Current account customers join savers as rate cut means lower returns

11 November 2008 / by Rachael Stiles
Savers are not the only group missing out from the 1.5 per cent cut in the base rate last week, as current account providers also cut rates on in-credit balances after the announcement, according to uSwitch.com.

The current account customers of six banks and building societies have had the interest they earn on their balances when they are in credit cut by as much as 0.99 per cent, the comparison and switching website found, they reacted to the Bank of England cutting the base rate to three per cent.

The current account providers which have cut their rates include Lloyds TSB, which has cut rates on its Premier Plus, Platinum Plus, Gold Plus and Classic Plus accounts by 0.48 per cent; Intelligent Finance has cut 0.99 per cent off its range; Nationwide has cut rates on its Flex Accounts by up to 0.50 per cent; Halifax has cut its Asset Reserve Cheque Account rate by 0.40 per cent; Coventry Building Society has reduced the returns on its Callsave Moneymanager, Branchsave Moneymanager and First accounts by 0.50 per cent, and Norwich and Peterborough Building Society has cut its Gold Current Accounts by up to 0.50 per cent.



"This revenue-boosting move by six providers to reduce in-credit current account interest rates conveniently came in a week when headlines were focused on mortgage and savings rates." said Louise Bond, personal finance manager at uSwitch.com.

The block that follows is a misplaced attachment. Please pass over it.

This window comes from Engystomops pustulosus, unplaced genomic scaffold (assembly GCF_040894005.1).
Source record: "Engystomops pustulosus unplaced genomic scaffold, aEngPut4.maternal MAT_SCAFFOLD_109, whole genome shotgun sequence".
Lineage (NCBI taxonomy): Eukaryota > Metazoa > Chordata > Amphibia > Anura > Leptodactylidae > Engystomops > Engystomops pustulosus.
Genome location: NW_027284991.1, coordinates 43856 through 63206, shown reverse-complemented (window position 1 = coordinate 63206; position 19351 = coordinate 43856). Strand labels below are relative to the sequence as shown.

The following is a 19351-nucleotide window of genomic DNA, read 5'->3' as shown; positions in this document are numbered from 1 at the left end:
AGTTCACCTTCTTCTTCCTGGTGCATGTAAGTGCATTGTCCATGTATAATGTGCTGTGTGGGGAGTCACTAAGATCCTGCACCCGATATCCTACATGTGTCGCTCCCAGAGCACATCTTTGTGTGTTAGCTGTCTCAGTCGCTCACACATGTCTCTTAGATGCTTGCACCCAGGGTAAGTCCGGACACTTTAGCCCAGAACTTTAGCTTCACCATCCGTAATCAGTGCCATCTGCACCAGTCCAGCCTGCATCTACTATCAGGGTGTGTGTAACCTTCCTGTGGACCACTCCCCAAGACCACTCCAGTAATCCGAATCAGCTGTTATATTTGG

"Those cynics among us could be forgiven for thinking that, whilst attention was diverted towards the base rate decision, providers were hoping that these rate reductions would slip unnoticed under the radar."

Ms Bond highlights the discrepancy between hastily made cuts on savings accounts and current accounts and the number of lenders which have not heeded calls to cut rates in order to help struggling mortgage borrowers.

"Consumers have faced rocketing loan rates, increases to mortgage tracker rates, and minimal SVR reductions in response to the base rate cuts." she said, adding that "The jury is also still very much out as to how much of last week's drastic 1.5% cut will be passed on to borrowers as banks await the impact on the Libor rate which still sits at 4.49%."

"Historically, credit current account interest rates have been rather pitiful, and many of the big banks still offer as little as 0.1%. Unfortunately, with increasing consolidation in the banking sector, potentially resulting in a reduction in the number of competitive products available, consumers must act now to seek out the best deals."

According to uSwitch.com, the best current accounts are now available from Alliance & Leicester, which is offering 8.50 per cent interest on its Premier Direct Current Account, Abbey is offering 8.00 per cent, the HSBC Bank Accout Plus has a rate of 6.00 per cent, while Halifax has two of the top rates with its High Interest current account and its Ultimate Reward current account, both offering 5.12 per cent.

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